Today many successful merchants are relying on catalogs as their primary marketing tools. They use web catalogs, catalogs on VCD, and paper copies. Why? Simple - catalogs have a proven success rate. If you don't believe me, just count the number of catalogs that you receive every month. I generally receive no less than five a month.
As a business person, I made an assumption that they were probably cost effective, and easy to create. That's not necessarily so. I found this out when I began researching catalog publishing software. There are several of these on the market, so I have decided to evaluate and report on some of them. If you happen to be interested in this type of software, I think you will find these reviews to be worth the read.
I began my project with a product called CatStudio. This particular software is from Evinco Solutions Limited. I downloaded and installed the 27.8 Mb fully functional trial copy (version 3.2.2). The output from the trial copy does contain a product watermark, but other than that I have not noticed any limitations.
I'll begin this particular review by telling you that I am disappointed with CatStudio. In my opinion, it is not user friendly, intuitive, or well documented. The software does come with a self contained "Quick Start Guide", but it provides a bare minimum of information. A visit to the "Help" menu is a wasted effort. When I opened this menu and selected the "Help Contents" option, I received an error message that informs me that the help file was created for a language not supported by my version of windows.
My version of Windows is Windows XP Pro. According to their web page, the system requirements are:
· Microsoft Windows 98, 2000, XP Professional or Home Edition
· 128MB of RAM
· Up to 70MB of available hard-disk space
Okay, I have XP PRO. So, why does the "Help Contents" option not work? I checked the online documentation and found no answers. I checked the "Q&A section their web site. I found nothing. I checked the "knowledge share" section of their website, and again found no answers. I have sent them an email, but have not received a reply.
The master screen is very plain, and a bit confusing. However, after some experimenting, I discovered that there are two ways to create a new project. You can select one of the three icons (web, film, print), or click on the "File" menu and select "New Project"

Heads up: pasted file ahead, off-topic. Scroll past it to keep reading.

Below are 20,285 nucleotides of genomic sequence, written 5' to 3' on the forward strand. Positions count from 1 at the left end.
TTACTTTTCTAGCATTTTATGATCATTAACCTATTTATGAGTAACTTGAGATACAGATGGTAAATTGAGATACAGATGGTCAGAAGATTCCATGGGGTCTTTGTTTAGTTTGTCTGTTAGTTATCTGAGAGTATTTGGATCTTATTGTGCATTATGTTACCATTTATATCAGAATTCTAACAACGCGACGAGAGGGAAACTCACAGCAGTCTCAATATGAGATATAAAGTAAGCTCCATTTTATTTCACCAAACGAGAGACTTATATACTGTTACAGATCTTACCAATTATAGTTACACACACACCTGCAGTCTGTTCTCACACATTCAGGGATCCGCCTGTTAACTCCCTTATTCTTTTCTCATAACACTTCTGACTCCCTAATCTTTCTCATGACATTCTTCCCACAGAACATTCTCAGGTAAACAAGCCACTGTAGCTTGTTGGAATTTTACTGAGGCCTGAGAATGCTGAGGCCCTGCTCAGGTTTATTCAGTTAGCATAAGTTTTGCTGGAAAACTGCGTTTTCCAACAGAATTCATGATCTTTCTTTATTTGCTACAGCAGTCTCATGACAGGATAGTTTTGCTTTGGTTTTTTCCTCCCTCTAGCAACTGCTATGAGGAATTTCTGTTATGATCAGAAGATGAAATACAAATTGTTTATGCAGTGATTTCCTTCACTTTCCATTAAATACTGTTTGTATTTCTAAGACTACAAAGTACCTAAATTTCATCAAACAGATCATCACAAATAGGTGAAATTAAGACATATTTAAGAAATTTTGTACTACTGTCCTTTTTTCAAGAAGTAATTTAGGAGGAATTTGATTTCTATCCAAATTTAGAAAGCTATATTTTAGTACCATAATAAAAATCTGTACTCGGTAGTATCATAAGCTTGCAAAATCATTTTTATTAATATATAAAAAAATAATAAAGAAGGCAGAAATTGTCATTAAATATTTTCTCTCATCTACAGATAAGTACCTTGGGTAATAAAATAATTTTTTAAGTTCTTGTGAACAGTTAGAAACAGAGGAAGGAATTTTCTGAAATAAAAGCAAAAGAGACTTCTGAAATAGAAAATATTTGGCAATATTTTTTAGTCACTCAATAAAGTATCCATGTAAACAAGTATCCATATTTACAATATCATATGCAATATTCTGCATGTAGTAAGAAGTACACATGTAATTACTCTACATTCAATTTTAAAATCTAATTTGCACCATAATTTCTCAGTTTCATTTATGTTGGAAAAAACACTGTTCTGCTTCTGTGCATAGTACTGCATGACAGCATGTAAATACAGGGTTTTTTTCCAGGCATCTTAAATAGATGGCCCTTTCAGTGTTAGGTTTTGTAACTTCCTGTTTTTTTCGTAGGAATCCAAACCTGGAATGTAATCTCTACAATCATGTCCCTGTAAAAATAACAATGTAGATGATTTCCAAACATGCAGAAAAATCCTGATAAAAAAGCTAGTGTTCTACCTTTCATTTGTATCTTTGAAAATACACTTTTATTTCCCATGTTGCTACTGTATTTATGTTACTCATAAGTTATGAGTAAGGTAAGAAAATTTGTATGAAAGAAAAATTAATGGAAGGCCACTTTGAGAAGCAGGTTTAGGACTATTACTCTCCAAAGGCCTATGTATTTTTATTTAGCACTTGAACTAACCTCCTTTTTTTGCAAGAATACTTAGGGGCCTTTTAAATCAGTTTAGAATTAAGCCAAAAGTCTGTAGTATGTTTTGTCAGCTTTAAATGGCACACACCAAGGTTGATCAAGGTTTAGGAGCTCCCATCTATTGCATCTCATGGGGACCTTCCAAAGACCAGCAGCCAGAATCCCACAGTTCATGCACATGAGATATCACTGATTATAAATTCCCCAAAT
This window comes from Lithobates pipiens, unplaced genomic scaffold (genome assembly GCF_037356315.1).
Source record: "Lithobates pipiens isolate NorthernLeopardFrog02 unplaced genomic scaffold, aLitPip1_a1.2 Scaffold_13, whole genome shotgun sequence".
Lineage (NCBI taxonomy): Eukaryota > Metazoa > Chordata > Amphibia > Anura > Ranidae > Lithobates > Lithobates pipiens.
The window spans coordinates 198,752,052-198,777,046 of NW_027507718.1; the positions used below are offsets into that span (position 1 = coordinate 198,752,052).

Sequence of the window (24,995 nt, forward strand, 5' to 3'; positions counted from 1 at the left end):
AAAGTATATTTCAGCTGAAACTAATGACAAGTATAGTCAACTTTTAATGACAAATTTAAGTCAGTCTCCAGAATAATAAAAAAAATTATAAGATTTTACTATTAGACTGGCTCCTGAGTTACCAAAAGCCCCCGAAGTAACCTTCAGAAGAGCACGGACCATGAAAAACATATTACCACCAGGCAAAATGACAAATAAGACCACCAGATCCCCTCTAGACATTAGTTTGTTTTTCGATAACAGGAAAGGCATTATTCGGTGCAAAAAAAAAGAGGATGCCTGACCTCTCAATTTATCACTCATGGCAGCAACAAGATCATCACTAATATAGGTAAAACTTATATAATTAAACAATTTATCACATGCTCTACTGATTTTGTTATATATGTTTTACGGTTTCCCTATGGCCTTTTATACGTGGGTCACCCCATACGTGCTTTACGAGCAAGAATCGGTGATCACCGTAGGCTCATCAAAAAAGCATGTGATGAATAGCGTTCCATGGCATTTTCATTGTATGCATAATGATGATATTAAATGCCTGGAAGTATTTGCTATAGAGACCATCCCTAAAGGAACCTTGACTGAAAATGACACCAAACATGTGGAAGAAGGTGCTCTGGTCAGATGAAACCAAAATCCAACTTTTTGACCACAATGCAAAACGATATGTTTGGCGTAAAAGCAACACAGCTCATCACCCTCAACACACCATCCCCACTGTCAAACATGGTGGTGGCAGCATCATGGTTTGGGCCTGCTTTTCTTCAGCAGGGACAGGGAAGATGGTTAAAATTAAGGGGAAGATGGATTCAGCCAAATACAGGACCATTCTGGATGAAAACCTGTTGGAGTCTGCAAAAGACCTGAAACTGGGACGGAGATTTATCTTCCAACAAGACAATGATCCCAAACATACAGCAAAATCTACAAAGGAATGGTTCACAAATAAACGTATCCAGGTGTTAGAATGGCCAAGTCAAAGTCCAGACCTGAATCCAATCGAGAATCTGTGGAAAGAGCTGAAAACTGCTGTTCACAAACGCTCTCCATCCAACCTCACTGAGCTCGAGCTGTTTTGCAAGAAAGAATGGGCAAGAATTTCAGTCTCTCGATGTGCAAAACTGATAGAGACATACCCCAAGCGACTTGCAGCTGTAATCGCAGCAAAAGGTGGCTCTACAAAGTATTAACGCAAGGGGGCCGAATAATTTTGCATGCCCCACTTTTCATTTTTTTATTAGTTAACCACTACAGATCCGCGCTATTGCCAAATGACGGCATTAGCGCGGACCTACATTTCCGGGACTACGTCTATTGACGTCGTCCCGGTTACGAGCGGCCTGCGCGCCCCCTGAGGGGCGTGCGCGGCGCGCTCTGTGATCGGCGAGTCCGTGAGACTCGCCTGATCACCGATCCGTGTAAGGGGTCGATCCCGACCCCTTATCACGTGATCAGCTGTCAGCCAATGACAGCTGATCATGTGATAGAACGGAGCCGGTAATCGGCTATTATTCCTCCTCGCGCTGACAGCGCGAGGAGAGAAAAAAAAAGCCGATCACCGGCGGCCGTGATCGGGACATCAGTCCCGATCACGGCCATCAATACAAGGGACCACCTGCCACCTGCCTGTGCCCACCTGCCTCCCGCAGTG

I believe that most users will find it necessary to experiment with the product to really understand how it works. Opening a new project is pretty straight forward. The user determines whether a web, film, or paper catalog is needed, and then opens that project type. Maybe my expectations are too high. I would have thought that it would be possible to create one project and export it to all three catalog formats.
When a new project is opened, the user is given an opportunity to answer "yes" or "no" to the question "Inherit Master Attribute". I recommend that first time users answer no to this question. It is best to experiment and see the impact that the attributes have on your content, before deciding that you want the "default" attributes applied to every one of your projects.
In my opinion, the catalog design is too structured. Users simply have little control over the design and layout of the finished catalog. Essentially the only things the users has control over are:
· Type of catalog. Web (HTML) ,Film (Quick Time), and Print (Portable Document Files)
· Attributes - Attribute types are limited to Date, Floating Point Number, Integer, True/False, and Text.
· Skins - These provide some control over the appearance of the content's list items. Users can select background colors, background images, font type (3 choices), font size, and text alignment that are applied to "field" and "value" for each list item.
· Content Types - These vary based upon the project type. There are more options for the web catalog than there are for the movie and print catalogs. The content types are: attachments, catalog, HTML, Image, Image/Flash animations, Section Page, Text, and Table of Contents. The Table of Content default is very unprofessional looking with very limited formatting capability.
· Catalog Layout - The choices for the layout includes album, page, table, and grid.
If the user has significant HTML coding experience and a library of full of design images, then they can enhance their output some, but the database structure of CatStudio is simply too restrictive to produce professional looking catalogs.
The only real claim that Evinco makes about CatStudio is that users can create catalogs in web page, movie, and print formats. I found this to be true. In my opinion, Evinco will need to make some major design changes for users to be able to output professional looking catalogs. I also feel like it would be in their best interest to invest in a more comprehensive and user friendly help system.
I would have expected this product to sell for much less than it's $92.00 USD selling price. However, I encourage potential buyers to use the trial version and decide that for themselves. After all, as the old saying goes, "beauty is in the eyes of the beholder".